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Music, Interpellation, and Violence among Korean Survivors of the Japanese Military “Comfort Women”

Thursday Lecture Series, Violence and Critique

dateMarch 25, 2010 timeThursday, 12:15pm EDT location The Heyman Center, Columbia University

There are numerous ways to understand the place of violence in the lives of the survivors of Japanese military sexual slavery during the Asia Pacific War (1910-45), but it is perhaps most important to ask how survivors have thought about and responded to violence. Over the many years since the end of the war, survivors have culled resources for framing and understanding violence from folk and popular culture, making them their own.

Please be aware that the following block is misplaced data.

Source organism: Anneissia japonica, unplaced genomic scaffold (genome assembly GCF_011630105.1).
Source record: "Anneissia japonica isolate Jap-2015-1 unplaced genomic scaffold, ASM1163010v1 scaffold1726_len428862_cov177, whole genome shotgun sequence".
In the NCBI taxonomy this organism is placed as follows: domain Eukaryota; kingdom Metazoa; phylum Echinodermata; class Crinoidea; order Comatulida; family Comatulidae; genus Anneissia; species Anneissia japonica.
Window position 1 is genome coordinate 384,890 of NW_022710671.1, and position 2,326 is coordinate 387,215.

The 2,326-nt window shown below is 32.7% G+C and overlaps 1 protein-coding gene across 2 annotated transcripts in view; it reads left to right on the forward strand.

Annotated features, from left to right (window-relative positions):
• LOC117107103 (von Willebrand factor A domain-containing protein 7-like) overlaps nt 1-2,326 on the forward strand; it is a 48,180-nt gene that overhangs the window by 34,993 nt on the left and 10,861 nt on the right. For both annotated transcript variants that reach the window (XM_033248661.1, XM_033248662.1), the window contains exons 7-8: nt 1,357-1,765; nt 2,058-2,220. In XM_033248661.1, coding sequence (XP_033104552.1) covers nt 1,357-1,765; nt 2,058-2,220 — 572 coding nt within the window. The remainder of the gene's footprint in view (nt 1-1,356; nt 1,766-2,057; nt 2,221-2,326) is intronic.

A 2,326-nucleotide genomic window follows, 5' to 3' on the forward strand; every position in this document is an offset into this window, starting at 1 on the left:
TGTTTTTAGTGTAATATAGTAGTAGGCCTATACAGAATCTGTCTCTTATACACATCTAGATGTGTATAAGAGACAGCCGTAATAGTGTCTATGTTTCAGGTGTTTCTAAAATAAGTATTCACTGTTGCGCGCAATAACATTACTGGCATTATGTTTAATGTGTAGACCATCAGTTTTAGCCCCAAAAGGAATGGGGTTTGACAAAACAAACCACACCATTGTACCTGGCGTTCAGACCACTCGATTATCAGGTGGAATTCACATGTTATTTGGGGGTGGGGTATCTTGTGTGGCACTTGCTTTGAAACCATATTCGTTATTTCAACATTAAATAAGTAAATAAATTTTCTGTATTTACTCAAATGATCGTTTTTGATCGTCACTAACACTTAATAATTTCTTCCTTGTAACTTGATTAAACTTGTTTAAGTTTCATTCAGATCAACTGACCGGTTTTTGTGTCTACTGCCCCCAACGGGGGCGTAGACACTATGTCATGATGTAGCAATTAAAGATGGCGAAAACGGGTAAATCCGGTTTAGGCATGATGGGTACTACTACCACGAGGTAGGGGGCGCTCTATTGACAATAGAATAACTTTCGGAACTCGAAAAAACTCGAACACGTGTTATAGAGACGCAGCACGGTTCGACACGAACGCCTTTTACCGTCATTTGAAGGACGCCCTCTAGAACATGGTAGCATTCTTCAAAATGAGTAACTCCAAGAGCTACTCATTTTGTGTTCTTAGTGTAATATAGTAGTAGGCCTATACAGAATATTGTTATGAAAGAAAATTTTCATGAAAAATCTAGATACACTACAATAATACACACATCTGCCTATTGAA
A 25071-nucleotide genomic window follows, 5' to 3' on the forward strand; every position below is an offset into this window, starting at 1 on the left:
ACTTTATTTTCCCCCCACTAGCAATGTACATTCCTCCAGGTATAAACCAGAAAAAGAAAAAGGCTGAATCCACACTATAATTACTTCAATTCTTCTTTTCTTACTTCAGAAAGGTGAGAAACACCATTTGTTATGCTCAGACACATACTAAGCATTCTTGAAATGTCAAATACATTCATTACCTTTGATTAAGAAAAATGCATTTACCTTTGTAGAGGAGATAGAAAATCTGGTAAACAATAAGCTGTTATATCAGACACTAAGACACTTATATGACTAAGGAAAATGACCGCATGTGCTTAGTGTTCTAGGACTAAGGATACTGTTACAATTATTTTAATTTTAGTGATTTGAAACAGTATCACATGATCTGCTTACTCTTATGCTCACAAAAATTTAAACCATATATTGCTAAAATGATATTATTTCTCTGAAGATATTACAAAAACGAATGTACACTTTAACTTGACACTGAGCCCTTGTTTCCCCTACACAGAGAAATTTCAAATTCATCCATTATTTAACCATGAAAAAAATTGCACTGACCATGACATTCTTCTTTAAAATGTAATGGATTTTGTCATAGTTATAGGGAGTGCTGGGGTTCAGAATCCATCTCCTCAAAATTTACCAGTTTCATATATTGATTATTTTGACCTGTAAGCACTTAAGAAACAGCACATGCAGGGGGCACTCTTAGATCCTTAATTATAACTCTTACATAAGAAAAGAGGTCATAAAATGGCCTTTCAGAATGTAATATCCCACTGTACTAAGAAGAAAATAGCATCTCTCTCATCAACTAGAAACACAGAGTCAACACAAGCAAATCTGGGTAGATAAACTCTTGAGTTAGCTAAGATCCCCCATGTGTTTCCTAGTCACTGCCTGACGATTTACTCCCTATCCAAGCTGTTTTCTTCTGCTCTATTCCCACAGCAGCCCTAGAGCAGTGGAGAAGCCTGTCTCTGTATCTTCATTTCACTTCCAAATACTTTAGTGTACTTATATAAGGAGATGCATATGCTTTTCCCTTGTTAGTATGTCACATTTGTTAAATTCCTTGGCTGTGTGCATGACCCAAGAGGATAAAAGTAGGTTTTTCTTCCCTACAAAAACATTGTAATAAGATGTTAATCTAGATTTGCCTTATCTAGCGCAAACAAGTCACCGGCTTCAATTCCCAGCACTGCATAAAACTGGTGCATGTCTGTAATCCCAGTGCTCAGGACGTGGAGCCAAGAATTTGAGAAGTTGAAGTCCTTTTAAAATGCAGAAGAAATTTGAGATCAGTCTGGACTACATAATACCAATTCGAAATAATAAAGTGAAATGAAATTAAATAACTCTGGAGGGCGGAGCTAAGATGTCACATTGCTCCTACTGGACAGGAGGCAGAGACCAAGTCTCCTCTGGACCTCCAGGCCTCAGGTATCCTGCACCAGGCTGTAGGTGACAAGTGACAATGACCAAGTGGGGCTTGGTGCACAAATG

Owing to the long era of public secrecy that separated the end of the Japanese colonial era in Korea (1910-45) and the beginning of the political movement to secure apology and reparations from the Japanese government for the crimes of the wartime sexual slavery system, Korean survivors of the “comfort women system” made use of veiled expressive forms such as song and film to reckon with their experiences of violence and forge social selves. It is here we must look to understand both the different ways that the women have responded to violent experience and the ways in which violence became a condition of subjectivity, hence shaping and guiding those responses.